There are other ways of getting into politics without running for office. In this article, I will describe these other methods. However, I would first like to tell you the story of my two election experiences.

In both elections, my campaign team and I decided to not focus on anything to deal with disability issues unless it was an issue at a specific door. Both times I made a move in the early part of the election to identify and talk to people with disabilities. Other than that, we dealt with things as people at the door saw fit. The following description of two elections explains some of the challenges of being a person with a disability in a general election.

Winnipeg Election 1998

In 1998, I ran in the civic election against an eighteen-year incumbent. The current mayor felt I stood a chance to win, and so did my labour endorsement colleagues. However, the media didn't give me much of a chance. There were two other people with disabilities running in the election. They had media attention in the past as radical, unsteady, unreasonable handicapped people. This same perception of me was there as well at least from my perspective. We worked very hard over five weeks. We had a team of people, including several teenagers who wrote a rap song about me and the campaign.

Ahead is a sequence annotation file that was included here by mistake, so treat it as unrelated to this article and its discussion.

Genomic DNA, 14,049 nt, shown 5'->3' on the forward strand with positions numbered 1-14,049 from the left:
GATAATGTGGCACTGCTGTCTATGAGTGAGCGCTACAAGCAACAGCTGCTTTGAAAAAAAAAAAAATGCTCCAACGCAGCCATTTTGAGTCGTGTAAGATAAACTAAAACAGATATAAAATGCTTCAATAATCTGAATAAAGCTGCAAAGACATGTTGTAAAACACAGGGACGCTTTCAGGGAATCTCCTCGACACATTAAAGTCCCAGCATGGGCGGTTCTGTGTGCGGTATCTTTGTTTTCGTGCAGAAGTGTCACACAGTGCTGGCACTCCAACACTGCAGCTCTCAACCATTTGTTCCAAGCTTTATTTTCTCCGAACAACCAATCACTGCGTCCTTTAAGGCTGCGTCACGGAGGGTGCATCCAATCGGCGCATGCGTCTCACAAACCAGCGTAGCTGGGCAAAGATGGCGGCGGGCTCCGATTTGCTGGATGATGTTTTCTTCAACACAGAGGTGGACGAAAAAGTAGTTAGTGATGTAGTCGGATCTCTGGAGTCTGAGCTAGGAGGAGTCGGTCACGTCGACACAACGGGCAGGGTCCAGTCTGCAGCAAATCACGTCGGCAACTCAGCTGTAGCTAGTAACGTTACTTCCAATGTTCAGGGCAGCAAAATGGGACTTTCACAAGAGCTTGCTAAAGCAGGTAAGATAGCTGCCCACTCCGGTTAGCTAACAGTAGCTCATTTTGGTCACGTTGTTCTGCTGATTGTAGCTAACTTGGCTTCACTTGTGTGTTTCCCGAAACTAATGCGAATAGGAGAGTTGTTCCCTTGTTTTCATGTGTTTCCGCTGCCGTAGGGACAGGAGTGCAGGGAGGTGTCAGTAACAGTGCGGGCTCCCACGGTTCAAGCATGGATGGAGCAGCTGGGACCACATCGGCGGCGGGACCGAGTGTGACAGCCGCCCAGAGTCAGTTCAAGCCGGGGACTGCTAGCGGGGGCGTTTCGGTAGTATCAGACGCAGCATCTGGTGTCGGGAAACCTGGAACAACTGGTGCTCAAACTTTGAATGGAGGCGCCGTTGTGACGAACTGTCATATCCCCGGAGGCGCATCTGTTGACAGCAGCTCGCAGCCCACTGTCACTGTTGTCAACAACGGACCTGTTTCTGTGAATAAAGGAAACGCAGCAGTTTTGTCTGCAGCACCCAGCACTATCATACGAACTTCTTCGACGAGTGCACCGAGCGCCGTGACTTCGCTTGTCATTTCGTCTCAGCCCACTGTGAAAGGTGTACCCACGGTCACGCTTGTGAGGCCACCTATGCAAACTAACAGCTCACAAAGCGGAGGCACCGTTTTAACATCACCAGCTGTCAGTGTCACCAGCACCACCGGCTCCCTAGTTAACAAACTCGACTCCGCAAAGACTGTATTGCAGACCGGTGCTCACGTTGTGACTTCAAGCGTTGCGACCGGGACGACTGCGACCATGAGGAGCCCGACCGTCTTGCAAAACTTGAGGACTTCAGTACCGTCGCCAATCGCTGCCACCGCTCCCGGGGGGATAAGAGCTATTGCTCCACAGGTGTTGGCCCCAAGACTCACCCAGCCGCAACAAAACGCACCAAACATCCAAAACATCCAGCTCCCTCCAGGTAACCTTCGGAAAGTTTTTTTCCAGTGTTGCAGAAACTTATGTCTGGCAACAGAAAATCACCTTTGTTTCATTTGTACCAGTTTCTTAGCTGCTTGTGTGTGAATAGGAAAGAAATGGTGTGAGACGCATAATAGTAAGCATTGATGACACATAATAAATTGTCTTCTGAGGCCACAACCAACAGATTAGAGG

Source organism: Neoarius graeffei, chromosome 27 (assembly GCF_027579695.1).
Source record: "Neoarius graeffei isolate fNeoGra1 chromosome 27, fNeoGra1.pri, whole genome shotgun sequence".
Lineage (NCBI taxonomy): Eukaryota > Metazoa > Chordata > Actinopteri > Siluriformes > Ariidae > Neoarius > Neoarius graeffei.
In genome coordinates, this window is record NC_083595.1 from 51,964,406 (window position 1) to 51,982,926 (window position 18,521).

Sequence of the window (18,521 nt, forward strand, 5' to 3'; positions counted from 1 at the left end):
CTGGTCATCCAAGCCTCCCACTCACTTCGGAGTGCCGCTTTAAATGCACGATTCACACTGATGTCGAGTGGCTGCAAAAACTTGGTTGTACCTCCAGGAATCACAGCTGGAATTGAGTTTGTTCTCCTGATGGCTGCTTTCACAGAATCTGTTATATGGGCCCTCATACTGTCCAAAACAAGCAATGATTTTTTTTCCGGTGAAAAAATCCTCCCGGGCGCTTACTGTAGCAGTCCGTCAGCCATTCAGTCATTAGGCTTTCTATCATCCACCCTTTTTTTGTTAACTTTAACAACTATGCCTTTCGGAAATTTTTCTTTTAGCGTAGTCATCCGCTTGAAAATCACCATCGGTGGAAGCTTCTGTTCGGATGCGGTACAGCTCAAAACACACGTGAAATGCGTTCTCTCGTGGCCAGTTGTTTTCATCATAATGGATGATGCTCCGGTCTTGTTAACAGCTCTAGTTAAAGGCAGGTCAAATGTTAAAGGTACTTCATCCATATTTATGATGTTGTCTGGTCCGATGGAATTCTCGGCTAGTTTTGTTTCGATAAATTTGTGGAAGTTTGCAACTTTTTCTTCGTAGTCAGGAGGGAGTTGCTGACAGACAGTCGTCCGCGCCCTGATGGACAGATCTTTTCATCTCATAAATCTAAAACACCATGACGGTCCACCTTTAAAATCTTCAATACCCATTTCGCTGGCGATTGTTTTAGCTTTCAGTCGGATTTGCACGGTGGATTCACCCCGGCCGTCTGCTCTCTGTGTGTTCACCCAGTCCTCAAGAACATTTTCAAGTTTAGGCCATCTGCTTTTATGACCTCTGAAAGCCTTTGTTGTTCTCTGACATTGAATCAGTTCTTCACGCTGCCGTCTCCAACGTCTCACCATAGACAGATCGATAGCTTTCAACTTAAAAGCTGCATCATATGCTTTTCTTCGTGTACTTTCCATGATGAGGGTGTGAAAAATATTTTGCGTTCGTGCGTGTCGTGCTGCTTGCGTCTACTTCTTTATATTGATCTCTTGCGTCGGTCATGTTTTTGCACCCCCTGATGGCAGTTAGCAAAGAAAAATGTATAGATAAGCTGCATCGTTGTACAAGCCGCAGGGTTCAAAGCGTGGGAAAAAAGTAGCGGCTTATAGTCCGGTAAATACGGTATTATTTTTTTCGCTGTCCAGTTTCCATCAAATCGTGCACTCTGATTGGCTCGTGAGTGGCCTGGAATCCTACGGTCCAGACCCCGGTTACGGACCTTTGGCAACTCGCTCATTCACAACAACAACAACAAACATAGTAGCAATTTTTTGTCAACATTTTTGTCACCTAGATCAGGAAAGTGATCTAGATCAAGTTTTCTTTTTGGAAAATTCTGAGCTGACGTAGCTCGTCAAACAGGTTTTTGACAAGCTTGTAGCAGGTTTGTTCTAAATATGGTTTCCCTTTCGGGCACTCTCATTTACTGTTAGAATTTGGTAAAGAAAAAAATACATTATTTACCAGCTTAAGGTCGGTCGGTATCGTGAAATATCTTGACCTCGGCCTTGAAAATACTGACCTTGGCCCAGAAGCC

My disability led to a few problems with voters and promoters. It first started off with a pamphlet which only showed my face with sunglasses on. A fairly large number of people called in to ask who does this Ross Eadie guy think he is?

My campaign manager (now good friend) explained to those who called that I was blind. We will never know if this sunglass issue cost us votes, but I can tell you one guy invited me into the house to just find out about me and these sunglasses. He said he was voting for the other guy. I smiled and gave him a pamphlet while saying he might change his mind on voting day. I also explained that I had light perception in my left eye, and I needed sunglasses to block the bright light which gives me headaches.